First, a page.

Ozone: the guardian of our planet

Oxygen is essential to life as we know it – but can it be poisonous?

We've put to­geth­er some ozone lay­ers for you. What to do next – see in this ex­per­i­ment!

Safe­ty pre­cau­tions

At­ten­tion! All ex­per­i­ments are per­formed by pro­fes­sion­als. Do not at­tempt.


  • flask with ozone;
  • rub­ber stop­per;
  • ozoniz­er;
  • so­lu­tions of iron(II) sul­fate and potas­si­um thio­cyanate;
  • porce­lain bowl;
  • potas­si­um io­dide so­lu­tion;
  • fil­ter pa­per.

Step-by-step in­struc­tions

A flask is filled with ozone us­ing an ozoniz­er and closed with a stop­per. When a strip of fil­ter pa­per is moist­ened with a so­lu­tion of potas­si­um io­dide and put in the flask of ozone, the pa­per turns brown. When the walls of an­oth­er flask are coat­ed with a so­lu­tion of iron(II) sul­fate and potas­si­um thio­cyanate, and the flask is filled with ozone us­ing an ozoniz­er, the flask turns red.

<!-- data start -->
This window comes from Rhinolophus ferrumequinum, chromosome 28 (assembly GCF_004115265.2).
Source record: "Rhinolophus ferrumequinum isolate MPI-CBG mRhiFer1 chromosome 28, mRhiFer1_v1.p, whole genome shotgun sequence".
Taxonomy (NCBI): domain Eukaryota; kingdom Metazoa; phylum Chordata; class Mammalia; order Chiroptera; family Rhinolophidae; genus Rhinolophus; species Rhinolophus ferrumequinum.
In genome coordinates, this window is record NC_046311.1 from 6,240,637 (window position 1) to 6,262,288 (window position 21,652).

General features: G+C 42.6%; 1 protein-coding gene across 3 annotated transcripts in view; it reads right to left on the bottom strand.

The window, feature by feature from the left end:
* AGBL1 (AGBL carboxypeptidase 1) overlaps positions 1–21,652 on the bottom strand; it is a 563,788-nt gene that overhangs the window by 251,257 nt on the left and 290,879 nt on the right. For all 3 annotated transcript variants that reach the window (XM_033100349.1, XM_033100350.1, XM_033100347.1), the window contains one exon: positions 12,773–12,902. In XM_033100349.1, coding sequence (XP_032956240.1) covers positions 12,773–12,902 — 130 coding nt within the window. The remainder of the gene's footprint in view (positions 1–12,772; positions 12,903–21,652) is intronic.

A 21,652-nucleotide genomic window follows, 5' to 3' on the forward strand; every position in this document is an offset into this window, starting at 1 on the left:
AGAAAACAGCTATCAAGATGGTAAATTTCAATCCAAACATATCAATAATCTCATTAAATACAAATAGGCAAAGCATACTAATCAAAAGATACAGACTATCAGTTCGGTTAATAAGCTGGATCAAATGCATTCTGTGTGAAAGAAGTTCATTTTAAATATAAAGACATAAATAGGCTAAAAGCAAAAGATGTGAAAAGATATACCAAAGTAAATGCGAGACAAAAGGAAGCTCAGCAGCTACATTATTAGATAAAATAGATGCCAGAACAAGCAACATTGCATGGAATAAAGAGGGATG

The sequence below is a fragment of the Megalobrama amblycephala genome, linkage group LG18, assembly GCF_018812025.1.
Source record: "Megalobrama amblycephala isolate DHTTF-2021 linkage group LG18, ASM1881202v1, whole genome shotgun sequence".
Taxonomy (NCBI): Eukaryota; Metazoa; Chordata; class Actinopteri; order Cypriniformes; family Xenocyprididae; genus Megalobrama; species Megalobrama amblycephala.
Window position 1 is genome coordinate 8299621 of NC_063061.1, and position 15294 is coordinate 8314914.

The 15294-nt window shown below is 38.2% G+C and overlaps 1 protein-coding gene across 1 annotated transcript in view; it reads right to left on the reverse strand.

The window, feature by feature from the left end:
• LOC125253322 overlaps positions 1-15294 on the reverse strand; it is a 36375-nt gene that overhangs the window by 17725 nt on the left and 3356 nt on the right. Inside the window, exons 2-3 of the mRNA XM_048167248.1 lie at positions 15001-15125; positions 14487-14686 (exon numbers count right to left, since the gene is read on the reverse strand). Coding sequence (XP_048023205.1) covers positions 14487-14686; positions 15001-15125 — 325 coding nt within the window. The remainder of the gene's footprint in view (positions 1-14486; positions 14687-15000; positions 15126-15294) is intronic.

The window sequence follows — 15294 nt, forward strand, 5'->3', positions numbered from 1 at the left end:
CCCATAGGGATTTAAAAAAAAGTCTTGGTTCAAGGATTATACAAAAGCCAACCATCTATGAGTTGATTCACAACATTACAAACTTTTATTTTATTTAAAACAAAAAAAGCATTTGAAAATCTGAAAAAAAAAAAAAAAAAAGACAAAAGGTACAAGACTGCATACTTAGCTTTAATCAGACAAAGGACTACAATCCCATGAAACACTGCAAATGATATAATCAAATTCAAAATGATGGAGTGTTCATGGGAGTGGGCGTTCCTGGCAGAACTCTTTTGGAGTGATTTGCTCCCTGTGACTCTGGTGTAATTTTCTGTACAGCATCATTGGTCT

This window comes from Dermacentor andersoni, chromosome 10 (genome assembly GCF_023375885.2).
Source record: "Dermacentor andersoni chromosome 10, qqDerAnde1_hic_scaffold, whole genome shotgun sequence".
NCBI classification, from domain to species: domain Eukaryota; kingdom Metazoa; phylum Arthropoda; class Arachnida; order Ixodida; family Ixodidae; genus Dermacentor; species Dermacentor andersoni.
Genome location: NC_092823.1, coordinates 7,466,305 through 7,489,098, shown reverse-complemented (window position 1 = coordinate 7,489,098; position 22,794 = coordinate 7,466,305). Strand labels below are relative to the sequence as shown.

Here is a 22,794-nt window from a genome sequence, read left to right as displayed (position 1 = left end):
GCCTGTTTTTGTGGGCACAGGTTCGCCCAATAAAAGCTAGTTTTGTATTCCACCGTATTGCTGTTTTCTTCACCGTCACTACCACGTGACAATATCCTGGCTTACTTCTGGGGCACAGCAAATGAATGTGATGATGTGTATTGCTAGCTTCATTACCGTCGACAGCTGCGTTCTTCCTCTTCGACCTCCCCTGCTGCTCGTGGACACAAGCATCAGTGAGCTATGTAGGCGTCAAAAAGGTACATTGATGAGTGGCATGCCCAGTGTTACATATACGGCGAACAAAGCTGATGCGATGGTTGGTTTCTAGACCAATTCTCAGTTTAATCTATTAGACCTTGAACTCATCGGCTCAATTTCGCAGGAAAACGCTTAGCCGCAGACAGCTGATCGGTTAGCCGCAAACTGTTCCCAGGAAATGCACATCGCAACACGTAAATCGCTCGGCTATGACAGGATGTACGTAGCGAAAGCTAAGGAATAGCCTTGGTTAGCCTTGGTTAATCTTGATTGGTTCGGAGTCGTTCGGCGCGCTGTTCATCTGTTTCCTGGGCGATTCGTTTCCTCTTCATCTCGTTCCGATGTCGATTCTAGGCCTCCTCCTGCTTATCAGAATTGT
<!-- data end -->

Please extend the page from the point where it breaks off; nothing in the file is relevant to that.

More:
Process de­scrip­tion

Ozone is a col­or­less gas with ox­i­diz­ing prop­er­ties. It can be pro­duced in a lab­o­ra­to­ry via an elec­tric dis­charge, and it forms in the at­mos­phere af­ter light­ning strikes: its low con­cen­tra­tion in the air cre­ates the fa­mil­iar fresh smell af­ter a thun­der­storm.

3 O₂ → 2 O₃

Ozone eas­i­ly con­verts io­dide ions into molec­u­lar io­dine.

2KI + O₃ + H₂O → I₂ + 2KOH + O₂

And it con­verts iron(II) to iron(III), which forms a red com­pound Fe(SCN)₃ with potas­si­um thio­cyanate:

3Fe­SO₄ + 6KSCN + O₃ + H₂O → 2Fe(SCN)₃ + 3K₂­SO4 + Fe(OH)₂ + O₂

Ozone is poi­sonous, but it can be used to pu­ri­fy wa­ter, and it helps make life on Earth pos­si­ble: a lay­er of this gas in the strato­sphere pro­tects us from harm­ful so­lar ra­di­a­tion.

Safe ex­per­i­ments await you in the MEL Chem­istry sub­scrip­tion!